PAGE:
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August 30, 2011

Shorties (Serge Gainsbourg, The Best Nonfiction Books, and more)

indieWire interviews Joann Sfar about his Serge Gainsbourg biopic Gainsbourg: A Heroic Life.

Time lists the 100 best nonfiction books.

Flavorwire shares a literary mixtape for Moby Dick's Captain Ahab.

They Might Be Giants' John Flansburgh shares a playlist of music that has inspired him with ">Stereogum.

I Like Music interviews Mogwai's Stuart Braithwaite.

Red Bull explores the growing intersection between the worlds of indie rock and comics.

At the A.V. Club, the Hold Steady covers Huey Lewis and the News's "The Power of Love."

The Huffington Post lists 15 of this millennium's top novels.

American Songwriter interviews singer-songwriter Gabriel Kahane.

You've composed music for Kronos Quartet and the LA Philharmonic. Is the way you approach writing pop songs similar to how you approach writing instrumental pieces?

Writing concert music and pop songs are totally different beasts, and yet they're governed by a similar impulse, which is the desire to communicate something that feels emotionally truthful. While writing a string quartet or an orchestral work is demanding and intricate and detail oriented, so is writing a three minute pop song. Miniatures can be maddeningly difficult to get right, and I think that the two endeavors really feed one another. But in my case, I've made it a point to incorporate elements of my songs into concert pieces, much in the way that Mahler and Schubert quoted their own songs in instrumental works. In my string quartet for Kronos, I include a paraphrase of the title track of Where Are The Arms in the slow movement, where the lower three instruments play the main riff while the first violin sort of improvises ethereally over it in a slightly unrelated key. The point of any of this intertextuality though is to create a dialogue between pop songs (vernacular) and concert music (formal) and demonstrate that there's not such a gulf between the two. It's all music, and it's all meant to make the listener feel something.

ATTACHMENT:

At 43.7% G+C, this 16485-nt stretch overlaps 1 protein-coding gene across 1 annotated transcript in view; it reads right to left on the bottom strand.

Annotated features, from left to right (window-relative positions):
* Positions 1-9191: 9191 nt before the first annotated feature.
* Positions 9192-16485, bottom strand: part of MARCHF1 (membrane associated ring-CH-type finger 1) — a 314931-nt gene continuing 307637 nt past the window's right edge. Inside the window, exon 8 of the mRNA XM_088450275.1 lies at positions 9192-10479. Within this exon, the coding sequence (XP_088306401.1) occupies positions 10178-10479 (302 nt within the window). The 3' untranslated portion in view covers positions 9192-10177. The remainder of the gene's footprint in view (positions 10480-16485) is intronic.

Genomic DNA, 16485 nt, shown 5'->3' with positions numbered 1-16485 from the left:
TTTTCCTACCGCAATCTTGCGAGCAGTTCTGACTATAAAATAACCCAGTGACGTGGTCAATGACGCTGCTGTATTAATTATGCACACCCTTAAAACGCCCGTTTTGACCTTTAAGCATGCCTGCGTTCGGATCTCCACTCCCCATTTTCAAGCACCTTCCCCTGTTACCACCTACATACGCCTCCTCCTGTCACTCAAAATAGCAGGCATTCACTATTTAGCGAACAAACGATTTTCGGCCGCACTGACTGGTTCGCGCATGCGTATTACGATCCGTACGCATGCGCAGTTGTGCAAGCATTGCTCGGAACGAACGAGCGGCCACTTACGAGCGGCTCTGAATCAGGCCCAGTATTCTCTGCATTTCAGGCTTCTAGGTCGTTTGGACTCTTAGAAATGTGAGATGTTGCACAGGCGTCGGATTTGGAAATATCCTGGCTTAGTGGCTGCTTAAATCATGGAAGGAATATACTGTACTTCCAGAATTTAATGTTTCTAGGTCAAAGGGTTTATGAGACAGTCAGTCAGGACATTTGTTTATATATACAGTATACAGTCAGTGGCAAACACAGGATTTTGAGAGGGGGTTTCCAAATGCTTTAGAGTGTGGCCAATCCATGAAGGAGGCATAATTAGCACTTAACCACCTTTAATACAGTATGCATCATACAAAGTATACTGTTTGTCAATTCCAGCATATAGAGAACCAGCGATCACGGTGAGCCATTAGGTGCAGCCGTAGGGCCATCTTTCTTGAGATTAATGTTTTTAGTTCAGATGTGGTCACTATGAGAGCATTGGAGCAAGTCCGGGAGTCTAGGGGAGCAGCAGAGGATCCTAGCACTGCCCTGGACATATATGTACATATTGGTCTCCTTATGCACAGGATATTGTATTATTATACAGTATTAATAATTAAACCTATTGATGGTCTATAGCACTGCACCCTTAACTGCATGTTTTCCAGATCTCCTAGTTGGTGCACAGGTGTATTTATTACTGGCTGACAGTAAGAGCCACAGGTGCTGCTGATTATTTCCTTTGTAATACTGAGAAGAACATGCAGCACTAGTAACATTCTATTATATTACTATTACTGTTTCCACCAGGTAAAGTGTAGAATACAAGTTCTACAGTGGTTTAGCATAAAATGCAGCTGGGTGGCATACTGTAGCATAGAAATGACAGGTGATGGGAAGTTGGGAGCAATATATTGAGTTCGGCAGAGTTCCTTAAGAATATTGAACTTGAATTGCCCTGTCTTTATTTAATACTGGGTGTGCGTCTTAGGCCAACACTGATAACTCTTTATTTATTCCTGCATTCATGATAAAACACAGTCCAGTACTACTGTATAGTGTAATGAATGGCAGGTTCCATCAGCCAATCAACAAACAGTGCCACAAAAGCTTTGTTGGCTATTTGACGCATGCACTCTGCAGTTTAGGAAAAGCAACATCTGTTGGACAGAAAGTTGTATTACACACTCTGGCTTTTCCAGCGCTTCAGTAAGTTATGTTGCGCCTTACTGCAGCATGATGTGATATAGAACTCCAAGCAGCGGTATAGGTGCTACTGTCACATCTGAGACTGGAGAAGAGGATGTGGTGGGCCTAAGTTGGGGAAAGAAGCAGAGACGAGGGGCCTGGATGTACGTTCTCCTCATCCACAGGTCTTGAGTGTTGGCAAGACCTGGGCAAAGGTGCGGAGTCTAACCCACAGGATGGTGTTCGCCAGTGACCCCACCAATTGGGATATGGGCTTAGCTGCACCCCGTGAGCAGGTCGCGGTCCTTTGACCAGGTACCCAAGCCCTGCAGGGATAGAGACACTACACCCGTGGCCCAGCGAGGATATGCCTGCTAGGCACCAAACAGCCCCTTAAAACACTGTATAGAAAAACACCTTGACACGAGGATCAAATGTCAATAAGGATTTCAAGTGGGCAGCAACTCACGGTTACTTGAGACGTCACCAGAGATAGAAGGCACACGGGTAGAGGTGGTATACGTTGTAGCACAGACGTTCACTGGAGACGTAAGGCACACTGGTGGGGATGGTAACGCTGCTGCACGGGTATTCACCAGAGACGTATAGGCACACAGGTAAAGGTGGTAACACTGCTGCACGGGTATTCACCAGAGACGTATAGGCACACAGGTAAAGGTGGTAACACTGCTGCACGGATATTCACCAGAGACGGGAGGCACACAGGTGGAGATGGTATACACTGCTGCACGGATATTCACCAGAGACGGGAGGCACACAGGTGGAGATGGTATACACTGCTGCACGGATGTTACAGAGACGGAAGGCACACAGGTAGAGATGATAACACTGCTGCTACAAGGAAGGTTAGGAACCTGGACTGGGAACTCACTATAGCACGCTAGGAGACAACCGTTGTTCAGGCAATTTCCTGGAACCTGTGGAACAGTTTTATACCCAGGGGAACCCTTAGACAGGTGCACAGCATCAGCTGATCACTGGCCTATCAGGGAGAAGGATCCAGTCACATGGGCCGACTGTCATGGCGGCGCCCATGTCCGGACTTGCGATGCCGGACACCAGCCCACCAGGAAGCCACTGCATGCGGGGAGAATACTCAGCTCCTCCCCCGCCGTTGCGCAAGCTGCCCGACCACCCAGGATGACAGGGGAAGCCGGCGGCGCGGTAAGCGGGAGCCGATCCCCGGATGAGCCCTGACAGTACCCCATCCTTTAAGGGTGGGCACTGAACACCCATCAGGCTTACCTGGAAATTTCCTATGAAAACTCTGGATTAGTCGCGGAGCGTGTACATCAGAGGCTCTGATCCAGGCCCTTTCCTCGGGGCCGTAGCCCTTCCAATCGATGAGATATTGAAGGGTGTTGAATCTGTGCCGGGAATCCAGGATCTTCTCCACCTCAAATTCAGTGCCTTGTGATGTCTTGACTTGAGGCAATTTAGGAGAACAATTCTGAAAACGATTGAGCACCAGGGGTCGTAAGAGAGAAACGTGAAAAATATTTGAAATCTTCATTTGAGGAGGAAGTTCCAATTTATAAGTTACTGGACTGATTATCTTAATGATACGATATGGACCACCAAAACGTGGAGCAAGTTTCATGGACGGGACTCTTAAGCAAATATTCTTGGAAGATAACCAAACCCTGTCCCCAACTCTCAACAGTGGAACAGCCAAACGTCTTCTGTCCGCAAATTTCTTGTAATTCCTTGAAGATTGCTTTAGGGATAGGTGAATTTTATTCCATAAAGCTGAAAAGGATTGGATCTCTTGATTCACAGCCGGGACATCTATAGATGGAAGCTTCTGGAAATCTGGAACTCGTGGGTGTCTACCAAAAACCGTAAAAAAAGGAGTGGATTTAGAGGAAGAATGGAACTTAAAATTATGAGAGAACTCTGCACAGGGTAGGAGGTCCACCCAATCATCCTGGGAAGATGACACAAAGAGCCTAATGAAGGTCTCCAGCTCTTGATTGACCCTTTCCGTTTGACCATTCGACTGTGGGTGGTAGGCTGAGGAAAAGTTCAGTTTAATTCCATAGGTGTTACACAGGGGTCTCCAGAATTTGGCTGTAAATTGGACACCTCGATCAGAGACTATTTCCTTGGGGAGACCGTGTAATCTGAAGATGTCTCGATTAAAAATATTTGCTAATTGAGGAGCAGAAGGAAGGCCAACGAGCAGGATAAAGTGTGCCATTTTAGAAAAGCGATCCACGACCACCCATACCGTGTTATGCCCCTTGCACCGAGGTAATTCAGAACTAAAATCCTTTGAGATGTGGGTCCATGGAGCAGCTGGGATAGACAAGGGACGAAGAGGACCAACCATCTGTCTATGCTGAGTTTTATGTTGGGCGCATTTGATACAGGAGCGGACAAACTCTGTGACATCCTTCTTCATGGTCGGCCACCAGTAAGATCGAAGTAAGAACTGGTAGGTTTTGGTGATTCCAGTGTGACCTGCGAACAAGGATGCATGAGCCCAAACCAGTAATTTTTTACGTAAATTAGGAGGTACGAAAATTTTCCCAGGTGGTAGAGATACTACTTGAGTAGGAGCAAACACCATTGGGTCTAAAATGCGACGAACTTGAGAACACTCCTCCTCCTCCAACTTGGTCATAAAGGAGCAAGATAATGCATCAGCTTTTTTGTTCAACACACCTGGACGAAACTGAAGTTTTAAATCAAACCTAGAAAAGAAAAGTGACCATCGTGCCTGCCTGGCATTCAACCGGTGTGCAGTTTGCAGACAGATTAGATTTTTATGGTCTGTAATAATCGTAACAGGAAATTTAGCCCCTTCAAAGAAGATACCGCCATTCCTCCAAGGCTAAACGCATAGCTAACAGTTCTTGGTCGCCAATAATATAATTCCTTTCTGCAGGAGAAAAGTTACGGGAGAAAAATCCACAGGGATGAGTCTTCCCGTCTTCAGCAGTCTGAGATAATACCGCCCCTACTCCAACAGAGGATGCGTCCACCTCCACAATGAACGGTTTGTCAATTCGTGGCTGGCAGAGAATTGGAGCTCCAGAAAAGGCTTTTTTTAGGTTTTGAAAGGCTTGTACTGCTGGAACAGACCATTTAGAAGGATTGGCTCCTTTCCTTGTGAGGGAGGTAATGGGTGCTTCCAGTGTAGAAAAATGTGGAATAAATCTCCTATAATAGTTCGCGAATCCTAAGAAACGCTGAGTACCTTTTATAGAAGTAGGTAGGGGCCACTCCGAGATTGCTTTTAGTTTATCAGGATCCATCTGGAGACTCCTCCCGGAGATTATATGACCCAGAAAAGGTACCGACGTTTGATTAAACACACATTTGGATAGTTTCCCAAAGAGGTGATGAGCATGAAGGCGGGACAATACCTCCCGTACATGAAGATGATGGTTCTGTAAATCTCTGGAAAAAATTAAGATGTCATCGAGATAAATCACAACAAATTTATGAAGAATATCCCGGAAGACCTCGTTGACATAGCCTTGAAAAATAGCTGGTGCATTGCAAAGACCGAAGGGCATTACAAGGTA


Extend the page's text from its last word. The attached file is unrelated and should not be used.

The Chase Jarvis Blog recommends 10 books to recharge the creative mind.

Noise interviews singer-songwriter John Vanderslice about his love for tea.

Brain Pickings lists 5 wonderfully tactile die-cut books.

On sale today for $3.99 at Amazon MP3: Glen Campbell's new album Ghost on the Canvas, which includes songs written by Paul Westerberg and Robert Pollard.

The album's title track is also free today at Amazon MP3.

The New Statesman profiles the literary career of Flann O'Brien.

Amazon MP3 has 100 albums on sale for $5.

Follow me on Twitter, Google+, and Stumbleupon for links (updated throughout the day) that don't make the daily "Shorties" columns.

also at Largehearted Boy:

previous Shorties posts (news and links from the worlds of music, books, and pop culture)

Atomic Books Comics Preview (the week's best new comics & graphic novels)
daily mp3 downloads
Largehearted Word (the week's best new books)
Try It Before You Buy It (mp3s and full album streams from this week's CD releases)
weekly music & DVD release lists